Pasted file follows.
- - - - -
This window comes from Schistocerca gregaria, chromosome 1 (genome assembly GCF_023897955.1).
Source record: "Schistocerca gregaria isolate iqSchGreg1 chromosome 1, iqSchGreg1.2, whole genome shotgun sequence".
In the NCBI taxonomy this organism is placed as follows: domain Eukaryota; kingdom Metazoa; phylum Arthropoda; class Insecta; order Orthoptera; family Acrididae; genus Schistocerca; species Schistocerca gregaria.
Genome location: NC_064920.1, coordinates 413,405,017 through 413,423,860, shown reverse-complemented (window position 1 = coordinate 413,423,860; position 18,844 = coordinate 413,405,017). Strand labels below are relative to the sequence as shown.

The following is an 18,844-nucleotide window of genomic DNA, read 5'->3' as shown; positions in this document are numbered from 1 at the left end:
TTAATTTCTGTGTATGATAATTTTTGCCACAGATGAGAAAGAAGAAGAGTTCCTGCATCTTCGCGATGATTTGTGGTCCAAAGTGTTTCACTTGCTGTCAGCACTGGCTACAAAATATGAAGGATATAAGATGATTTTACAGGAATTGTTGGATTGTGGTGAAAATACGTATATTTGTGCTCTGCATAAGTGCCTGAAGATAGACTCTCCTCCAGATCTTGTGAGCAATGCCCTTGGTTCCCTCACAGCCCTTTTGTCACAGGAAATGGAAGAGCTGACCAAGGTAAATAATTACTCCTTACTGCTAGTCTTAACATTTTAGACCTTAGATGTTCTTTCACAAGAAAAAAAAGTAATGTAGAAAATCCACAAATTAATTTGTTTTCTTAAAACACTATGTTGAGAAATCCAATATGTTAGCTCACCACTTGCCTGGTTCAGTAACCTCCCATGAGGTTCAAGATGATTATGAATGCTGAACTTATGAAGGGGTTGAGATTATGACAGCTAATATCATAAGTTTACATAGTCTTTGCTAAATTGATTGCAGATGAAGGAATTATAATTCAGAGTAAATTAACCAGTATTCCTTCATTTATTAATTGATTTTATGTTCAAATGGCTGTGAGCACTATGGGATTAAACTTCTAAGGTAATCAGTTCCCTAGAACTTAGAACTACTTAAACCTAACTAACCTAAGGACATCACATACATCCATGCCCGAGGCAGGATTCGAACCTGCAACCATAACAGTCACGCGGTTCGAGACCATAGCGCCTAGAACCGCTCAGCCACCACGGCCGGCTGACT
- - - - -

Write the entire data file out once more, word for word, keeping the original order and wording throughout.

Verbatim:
This window comes from Schistocerca gregaria, chromosome 1 (genome assembly GCF_023897955.1).
Source record: "Schistocerca gregaria isolate iqSchGreg1 chromosome 1, iqSchGreg1.2, whole genome shotgun sequence".
In the NCBI taxonomy this organism is placed as follows: domain Eukaryota; kingdom Metazoa; phylum Arthropoda; class Insecta; order Orthoptera; family Acrididae; genus Schistocerca; species Schistocerca gregaria.
Genome location: NC_064920.1, coordinates 413,405,017 through 413,423,860, shown reverse-complemented (window position 1 = coordinate 413,423,860; position 18,844 = coordinate 413,405,017). Strand labels below are relative to the sequence as shown.

The following is an 18,844-nucleotide window of genomic DNA, read 5'->3' as shown; positions in this document are numbered from 1 at the left end:
TTAATTTCTGTGTATGATAATTTTTGCCACAGATGAGAAAGAAGAAGAGTTCCTGCATCTTCGCGATGATTTGTGGTCCAAAGTGTTTCACTTGCTGTCAGCACTGGCTACAAAATATGAAGGATATAAGATGATTTTACAGGAATTGTTGGATTGTGGTGAAAATACGTATATTTGTGCTCTGCATAAGTGCCTGAAGATAGACTCTCCTCCAGATCTTGTGAGCAATGCCCTTGGTTCCCTCACAGCCCTTTTGTCACAGGAAATGGAAGAGCTGACCAAGGTAAATAATTACTCCTTACTGCTAGTCTTAACATTTTAGACCTTAGATGTTCTTTCACAAGAAAAAAAAGTAATGTAGAAAATCCACAAATTAATTTGTTTTCTTAAAACACTATGTTGAGAAATCCAATATGTTAGCTCACCACTTGCCTGGTTCAGTAACCTCCCATGAGGTTCAAGATGATTATGAATGCTGAACTTATGAAGGGGTTGAGATTATGACAGCTAATATCATAAGTTTACATAGTCTTTGCTAAATTGATTGCAGATGAAGGAATTATAATTCAGAGTAAATTAACCAGTATTCCTTCATTTATTAATTGATTTTATGTTCAAATGGCTGTGAGCACTATGGGATTAAACTTCTAAGGTAATCAGTTCCCTAGAACTTAGAACTACTTAAACCTAACTAACCTAAGGACATCACATACATCCATGCCCGAGGCAGGATTCGAACCTGCAACCATAACAGTCACGCGGTTCGAGACCATAGCGCCTAGAACCGCTCAGCCACCACGGCCGGCTGACT